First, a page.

For anyone considering buying one of these models, a pre-purchase inspection is essential. Complete service records and an unbroken chain of ownership are a must, as original owners could afford, and always maintained the cars. Later aspirational owners, on the other hand, tended to sell the cars on when they received bad news from the garage. A total of 101,179 450SE and SEL sedans were sold and there are plenty of survivors.

The same is true in spades with the 6.9-liter cars, but with only 7,380 built, these have always been collectible and far fewer have fallen into serious disrepair. Of course, some have so be forewarned.

" >

The Mercedes-Benz 450 SE and SEL sedans replaced the 300SE 4.5 V8, which was the last of the 1960s “tall” grille Mercedes sedans. The changes were largely to meet the stricter U.S. safety requirements, and the big bumpers necessitated a redesign of the body. The engine also powered the new 450SL roadster.

The 450SE sedans were widely considered one of the best cars for the money in their day, with a 190-hp fuel-injected, 4.5-liter SOHC V8, three-speed automatic transmission, independent suspension and disc brakes all round, and standard air conditioning. Upholstery was vinyl on the SE, leather on the SEL, which stretched the wheelbase four inches for back seat passengers.

U.S. models were adorned with 5-inch round headlights, instead of the more handsome, square, one-piece European halogen lights, which were not imported. Technically, the 600 “Grosser” sedans were available in this same time period, using the same engine, but they were never cataloged in the U.S.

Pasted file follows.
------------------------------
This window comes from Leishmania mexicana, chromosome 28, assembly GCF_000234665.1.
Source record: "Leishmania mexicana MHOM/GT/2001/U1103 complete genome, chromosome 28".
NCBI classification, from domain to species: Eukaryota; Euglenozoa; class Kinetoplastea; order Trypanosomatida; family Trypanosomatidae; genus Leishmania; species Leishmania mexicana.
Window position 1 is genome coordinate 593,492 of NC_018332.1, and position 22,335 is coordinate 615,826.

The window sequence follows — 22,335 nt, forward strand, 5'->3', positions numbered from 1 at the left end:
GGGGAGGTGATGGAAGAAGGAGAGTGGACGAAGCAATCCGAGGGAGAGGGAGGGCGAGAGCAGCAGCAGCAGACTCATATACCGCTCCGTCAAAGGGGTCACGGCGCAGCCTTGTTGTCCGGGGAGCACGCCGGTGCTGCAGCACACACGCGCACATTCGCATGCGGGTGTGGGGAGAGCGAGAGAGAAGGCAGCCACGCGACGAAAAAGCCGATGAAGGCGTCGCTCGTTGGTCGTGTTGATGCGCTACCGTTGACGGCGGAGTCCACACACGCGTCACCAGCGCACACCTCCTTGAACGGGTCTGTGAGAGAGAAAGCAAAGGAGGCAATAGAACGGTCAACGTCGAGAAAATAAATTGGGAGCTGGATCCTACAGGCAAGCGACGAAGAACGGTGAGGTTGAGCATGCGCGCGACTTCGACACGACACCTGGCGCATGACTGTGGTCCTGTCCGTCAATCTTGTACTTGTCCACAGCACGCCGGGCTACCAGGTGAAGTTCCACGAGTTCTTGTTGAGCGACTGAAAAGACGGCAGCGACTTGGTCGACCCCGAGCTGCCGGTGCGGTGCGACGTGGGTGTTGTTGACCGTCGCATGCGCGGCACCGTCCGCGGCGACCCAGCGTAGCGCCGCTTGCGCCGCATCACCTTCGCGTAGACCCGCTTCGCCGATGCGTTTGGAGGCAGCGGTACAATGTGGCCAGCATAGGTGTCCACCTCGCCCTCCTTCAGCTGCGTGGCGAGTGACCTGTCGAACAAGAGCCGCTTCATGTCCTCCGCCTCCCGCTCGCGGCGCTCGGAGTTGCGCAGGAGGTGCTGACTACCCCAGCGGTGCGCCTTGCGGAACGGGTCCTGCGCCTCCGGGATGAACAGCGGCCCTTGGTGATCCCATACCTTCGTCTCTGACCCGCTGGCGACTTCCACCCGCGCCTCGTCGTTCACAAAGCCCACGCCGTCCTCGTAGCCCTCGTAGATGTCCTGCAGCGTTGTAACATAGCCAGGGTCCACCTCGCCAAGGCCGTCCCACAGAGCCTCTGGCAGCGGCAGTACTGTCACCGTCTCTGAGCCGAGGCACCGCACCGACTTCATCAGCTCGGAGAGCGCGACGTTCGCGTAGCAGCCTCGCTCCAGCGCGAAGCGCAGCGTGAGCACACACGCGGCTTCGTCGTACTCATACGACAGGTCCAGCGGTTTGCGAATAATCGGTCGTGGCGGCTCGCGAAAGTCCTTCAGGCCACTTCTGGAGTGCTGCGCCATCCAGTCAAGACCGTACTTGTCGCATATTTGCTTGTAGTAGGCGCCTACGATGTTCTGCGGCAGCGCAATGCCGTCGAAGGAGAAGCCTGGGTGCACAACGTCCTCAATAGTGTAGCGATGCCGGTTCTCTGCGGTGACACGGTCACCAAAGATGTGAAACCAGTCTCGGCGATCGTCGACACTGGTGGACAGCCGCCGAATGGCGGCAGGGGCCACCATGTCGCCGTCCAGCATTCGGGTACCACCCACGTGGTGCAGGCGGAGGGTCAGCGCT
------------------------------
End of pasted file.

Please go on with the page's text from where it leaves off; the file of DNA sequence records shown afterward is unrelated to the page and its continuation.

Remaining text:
The Mercedes-Benz 450 received Bosch K-Jetronic fuel injection in 1975, but there were few changes until 1977, when the base SE model was dropped. Also in 1977, the 6.9-liter 450SEL was introduced with 250 horsepower, and a 140-mph-plus top speed. This model was only built through 1979 but it was considered the best sedan extant during its day, and it cost a whopping $15,000 more than the “ordinary” $30,000 450SEL. The 6.9 could do 0-60mph in 7 seconds, which was pretty good going for a car that weighed about 4,500 pounds, and it rode on a complex but sublime hydro-pneumatic self-leveling suspension.

For anyone considering buying one of these models, a pre-purchase inspection is essential. Complete service records and an unbroken chain of ownership are a must, as original owners could afford, and always maintained the cars. Later aspirational owners, on the other hand, tended to sell the cars on when they received bad news from the garage. A total of 101,179 450SE and SEL sedans were sold and there are plenty of survivors.

The same is true in spades with the 6.9-liter cars, but with only 7,380 built, these have always been collectible and far fewer have fallen into serious disrepair. Of course, some have so be forewarned.